Tardive Dyskinesia vs Other Drug-Induced Movement Disorders

Nearly five million patients in the United States are currently treated with antipsychotics, and a significant associated side effect is Dopamine-Receptor Blocking Agent (DRBA)–induced movement disorders.

Among these disorders is Tardive dyskinesia (TD), a specific type of DRBA, and it’s important for clinicians to differentiate TD from other drug-induced movement disorders as they may have different underlying causes, clinical presentations, and treatment approaches. 

Tardive Dyskinesia: A neurological disorder characterized by involuntary, repetitive movements of the face, tongue, lips, and/or other parts of the body. Movements in TD are often slow, rhythmic, and may include facial grimacing, tongue protrusion, lip smacking, blinking, or jerking movements of the limbs. TD typically develops after prolonged use of a causative medication, and symptoms may persist even after discontinuing use.

Other types of DRBAs include:

Acute Dystonia: A type of drug-induced movement disorder characterized by sudden and sustained muscle contractions or spasms. Symptoms include muscle stiffness, abnormal postures (eg, torticollis — neck twisting), and difficulty in speaking or swallowing.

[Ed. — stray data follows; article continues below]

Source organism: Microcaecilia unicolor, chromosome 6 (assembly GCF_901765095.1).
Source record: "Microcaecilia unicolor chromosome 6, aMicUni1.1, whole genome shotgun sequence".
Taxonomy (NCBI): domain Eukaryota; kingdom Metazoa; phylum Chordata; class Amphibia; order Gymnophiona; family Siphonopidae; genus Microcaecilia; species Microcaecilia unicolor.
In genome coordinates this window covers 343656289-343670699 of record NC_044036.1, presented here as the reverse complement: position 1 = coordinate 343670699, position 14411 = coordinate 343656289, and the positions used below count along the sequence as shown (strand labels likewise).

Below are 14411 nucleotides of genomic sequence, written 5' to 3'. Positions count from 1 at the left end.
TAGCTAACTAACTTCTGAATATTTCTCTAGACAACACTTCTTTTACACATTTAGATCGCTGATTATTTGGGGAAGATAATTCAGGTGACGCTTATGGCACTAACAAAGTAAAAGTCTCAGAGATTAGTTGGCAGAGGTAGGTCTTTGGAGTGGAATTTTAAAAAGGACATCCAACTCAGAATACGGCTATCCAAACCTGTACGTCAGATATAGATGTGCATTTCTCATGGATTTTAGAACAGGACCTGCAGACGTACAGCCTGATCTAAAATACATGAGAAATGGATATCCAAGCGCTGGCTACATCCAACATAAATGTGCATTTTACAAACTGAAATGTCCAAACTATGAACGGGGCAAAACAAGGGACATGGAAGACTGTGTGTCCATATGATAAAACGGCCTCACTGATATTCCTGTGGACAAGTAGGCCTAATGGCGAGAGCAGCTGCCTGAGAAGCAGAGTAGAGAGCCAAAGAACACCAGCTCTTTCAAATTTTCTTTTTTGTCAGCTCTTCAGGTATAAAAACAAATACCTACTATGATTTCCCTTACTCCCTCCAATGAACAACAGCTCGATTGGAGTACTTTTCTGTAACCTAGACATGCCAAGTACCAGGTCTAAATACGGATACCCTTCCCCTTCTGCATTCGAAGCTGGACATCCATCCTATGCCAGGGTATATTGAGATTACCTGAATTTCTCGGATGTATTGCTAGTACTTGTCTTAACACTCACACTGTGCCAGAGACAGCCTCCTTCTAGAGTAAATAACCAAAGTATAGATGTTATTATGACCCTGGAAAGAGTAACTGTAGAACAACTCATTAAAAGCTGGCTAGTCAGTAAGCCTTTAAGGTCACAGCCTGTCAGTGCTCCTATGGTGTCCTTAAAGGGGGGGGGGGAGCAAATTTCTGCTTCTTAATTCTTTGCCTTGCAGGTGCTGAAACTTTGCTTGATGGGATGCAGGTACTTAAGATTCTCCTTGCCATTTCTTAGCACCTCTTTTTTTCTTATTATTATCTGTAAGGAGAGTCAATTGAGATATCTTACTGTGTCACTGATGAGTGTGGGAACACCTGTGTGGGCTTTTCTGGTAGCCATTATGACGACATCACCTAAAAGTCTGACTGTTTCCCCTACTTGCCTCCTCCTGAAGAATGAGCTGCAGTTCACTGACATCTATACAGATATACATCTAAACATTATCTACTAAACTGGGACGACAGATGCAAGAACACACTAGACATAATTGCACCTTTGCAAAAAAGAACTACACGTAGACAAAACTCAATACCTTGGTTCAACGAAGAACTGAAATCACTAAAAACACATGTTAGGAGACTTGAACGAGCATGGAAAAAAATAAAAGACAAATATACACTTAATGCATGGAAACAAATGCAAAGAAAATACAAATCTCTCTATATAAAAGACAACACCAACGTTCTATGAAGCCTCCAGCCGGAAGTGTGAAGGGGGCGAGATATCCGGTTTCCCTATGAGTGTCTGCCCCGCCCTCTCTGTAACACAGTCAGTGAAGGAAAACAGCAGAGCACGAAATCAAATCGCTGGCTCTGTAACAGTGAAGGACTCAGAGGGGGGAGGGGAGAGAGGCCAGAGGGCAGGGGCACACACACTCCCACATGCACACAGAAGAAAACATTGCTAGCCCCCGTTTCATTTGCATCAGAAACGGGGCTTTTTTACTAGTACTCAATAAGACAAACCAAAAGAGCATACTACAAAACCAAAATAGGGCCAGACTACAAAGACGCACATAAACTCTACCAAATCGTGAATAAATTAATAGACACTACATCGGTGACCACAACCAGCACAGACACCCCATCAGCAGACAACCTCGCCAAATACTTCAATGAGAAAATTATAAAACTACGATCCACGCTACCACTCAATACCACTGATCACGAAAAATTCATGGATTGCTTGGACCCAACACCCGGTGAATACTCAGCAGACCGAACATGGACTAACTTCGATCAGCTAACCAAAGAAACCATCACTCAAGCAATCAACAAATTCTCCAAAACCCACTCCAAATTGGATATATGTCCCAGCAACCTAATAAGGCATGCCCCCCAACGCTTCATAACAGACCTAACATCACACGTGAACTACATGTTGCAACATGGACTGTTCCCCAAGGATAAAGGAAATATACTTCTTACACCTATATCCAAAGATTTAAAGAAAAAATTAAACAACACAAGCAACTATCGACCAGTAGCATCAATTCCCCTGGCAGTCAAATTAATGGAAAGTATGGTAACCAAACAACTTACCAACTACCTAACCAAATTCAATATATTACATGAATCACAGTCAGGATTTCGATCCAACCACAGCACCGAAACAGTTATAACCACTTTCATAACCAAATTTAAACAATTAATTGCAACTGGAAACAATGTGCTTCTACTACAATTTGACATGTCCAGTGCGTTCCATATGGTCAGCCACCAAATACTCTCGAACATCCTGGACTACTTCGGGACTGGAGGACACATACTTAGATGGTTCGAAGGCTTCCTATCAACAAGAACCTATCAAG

Parkinsonism: Resembles Parkinson’s disease, characterized by rigidity, bradykinesia (slowness of movement), resting tremor, and postural instability. 

Akathisia: Characterized by an intense feeling of restlessness leading to a compelling urge to move. Patients with akathisia may have difficulty sitting still and maypace, cross and uncross their legs, or shift their weight while standing.

It’s crucial to monitor patients on these medications for any signs of movement disorders, as early identification and intervention can help minimize potential long-term consequences. If any of these drug-induced movement disorders are suspected, it’s important to consult a healthcare professional for proper evaluation and management. Treatment approaches may involve adjusting the medication regimen or prescribing medications to counteract the movement disorder symptoms.